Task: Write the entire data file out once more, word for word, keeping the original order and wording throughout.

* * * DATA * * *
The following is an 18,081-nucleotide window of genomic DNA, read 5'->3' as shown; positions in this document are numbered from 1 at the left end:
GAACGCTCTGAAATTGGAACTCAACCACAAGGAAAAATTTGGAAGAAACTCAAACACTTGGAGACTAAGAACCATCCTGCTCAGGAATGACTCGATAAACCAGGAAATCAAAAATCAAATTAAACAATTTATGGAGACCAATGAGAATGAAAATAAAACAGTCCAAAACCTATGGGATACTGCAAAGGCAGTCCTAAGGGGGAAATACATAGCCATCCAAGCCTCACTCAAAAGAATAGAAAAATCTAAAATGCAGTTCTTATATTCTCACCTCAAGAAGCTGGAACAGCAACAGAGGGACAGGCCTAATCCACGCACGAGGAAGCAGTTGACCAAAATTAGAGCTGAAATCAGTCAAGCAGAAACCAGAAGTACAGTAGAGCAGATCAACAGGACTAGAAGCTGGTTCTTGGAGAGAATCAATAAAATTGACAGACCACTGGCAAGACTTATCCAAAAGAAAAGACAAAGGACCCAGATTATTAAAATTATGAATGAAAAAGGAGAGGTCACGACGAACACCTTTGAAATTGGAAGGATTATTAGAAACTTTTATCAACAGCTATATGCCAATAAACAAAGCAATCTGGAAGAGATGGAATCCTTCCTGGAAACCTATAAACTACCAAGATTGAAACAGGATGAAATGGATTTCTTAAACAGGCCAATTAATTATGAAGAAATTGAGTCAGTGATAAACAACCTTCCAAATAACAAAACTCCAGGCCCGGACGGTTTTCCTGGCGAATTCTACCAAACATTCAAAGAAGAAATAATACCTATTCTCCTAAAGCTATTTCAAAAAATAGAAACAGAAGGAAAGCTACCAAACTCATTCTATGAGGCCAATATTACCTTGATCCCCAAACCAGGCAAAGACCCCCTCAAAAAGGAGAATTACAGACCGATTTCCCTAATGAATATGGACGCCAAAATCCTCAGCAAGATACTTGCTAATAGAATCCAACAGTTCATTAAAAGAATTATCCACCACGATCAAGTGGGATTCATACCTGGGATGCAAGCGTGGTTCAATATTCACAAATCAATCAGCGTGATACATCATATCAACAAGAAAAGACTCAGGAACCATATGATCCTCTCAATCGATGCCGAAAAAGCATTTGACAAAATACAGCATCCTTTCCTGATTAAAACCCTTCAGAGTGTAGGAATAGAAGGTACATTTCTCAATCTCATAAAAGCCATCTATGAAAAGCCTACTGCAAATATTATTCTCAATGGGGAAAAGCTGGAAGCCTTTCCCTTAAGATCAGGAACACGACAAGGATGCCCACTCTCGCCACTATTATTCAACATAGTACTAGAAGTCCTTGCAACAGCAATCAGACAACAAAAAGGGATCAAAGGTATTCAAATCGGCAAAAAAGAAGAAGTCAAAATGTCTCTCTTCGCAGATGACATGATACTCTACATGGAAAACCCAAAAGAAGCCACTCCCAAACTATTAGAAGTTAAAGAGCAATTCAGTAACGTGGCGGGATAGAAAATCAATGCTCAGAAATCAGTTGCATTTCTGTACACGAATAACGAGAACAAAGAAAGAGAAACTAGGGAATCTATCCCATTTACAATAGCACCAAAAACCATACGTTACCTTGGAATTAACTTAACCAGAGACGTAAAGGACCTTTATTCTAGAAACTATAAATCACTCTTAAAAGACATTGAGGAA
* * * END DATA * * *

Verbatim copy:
The following is an 18,081-nucleotide window of genomic DNA, read 5'->3' as shown; positions in this document are numbered from 1 at the left end:
GAACGCTCTGAAATTGGAACTCAACCACAAGGAAAAATTTGGAAGAAACTCAAACACTTGGAGACTAAGAACCATCCTGCTCAGGAATGACTCGATAAACCAGGAAATCAAAAATCAAATTAAACAATTTATGGAGACCAATGAGAATGAAAATAAAACAGTCCAAAACCTATGGGATACTGCAAAGGCAGTCCTAAGGGGGAAATACATAGCCATCCAAGCCTCACTCAAAAGAATAGAAAAATCTAAAATGCAGTTCTTATATTCTCACCTCAAGAAGCTGGAACAGCAACAGAGGGACAGGCCTAATCCACGCACGAGGAAGCAGTTGACCAAAATTAGAGCTGAAATCAGTCAAGCAGAAACCAGAAGTACAGTAGAGCAGATCAACAGGACTAGAAGCTGGTTCTTGGAGAGAATCAATAAAATTGACAGACCACTGGCAAGACTTATCCAAAAGAAAAGACAAAGGACCCAGATTATTAAAATTATGAATGAAAAAGGAGAGGTCACGACGAACACCTTTGAAATTGGAAGGATTATTAGAAACTTTTATCAACAGCTATATGCCAATAAACAAAGCAATCTGGAAGAGATGGAATCCTTCCTGGAAACCTATAAACTACCAAGATTGAAACAGGATGAAATGGATTTCTTAAACAGGCCAATTAATTATGAAGAAATTGAGTCAGTGATAAACAACCTTCCAAATAACAAAACTCCAGGCCCGGACGGTTTTCCTGGCGAATTCTACCAAACATTCAAAGAAGAAATAATACCTATTCTCCTAAAGCTATTTCAAAAAATAGAAACAGAAGGAAAGCTACCAAACTCATTCTATGAGGCCAATATTACCTTGATCCCCAAACCAGGCAAAGACCCCCTCAAAAAGGAGAATTACAGACCGATTTCCCTAATGAATATGGACGCCAAAATCCTCAGCAAGATACTTGCTAATAGAATCCAACAGTTCATTAAAAGAATTATCCACCACGATCAAGTGGGATTCATACCTGGGATGCAAGCGTGGTTCAATATTCACAAATCAATCAGCGTGATACATCATATCAACAAGAAAAGACTCAGGAACCATATGATCCTCTCAATCGATGCCGAAAAAGCATTTGACAAAATACAGCATCCTTTCCTGATTAAAACCCTTCAGAGTGTAGGAATAGAAGGTACATTTCTCAATCTCATAAAAGCCATCTATGAAAAGCCTACTGCAAATATTATTCTCAATGGGGAAAAGCTGGAAGCCTTTCCCTTAAGATCAGGAACACGACAAGGATGCCCACTCTCGCCACTATTATTCAACATAGTACTAGAAGTCCTTGCAACAGCAATCAGACAACAAAAAGGGATCAAAGGTATTCAAATCGGCAAAAAAGAAGAAGTCAAAATGTCTCTCTTCGCAGATGACATGATACTCTACATGGAAAACCCAAAAGAAGCCACTCCCAAACTATTAGAAGTTAAAGAGCAATTCAGTAACGTGGCGGGATAGAAAATCAATGCTCAGAAATCAGTTGCATTTCTGTACACGAATAACGAGAACAAAGAAAGAGAAACTAGGGAATCTATCCCATTTACAATAGCACCAAAAACCATACGTTACCTTGGAATTAACTTAACCAGAGACGTAAAGGACCTTTATTCTAGAAACTATAAATCACTCTTAAAAGACATTGAGGAA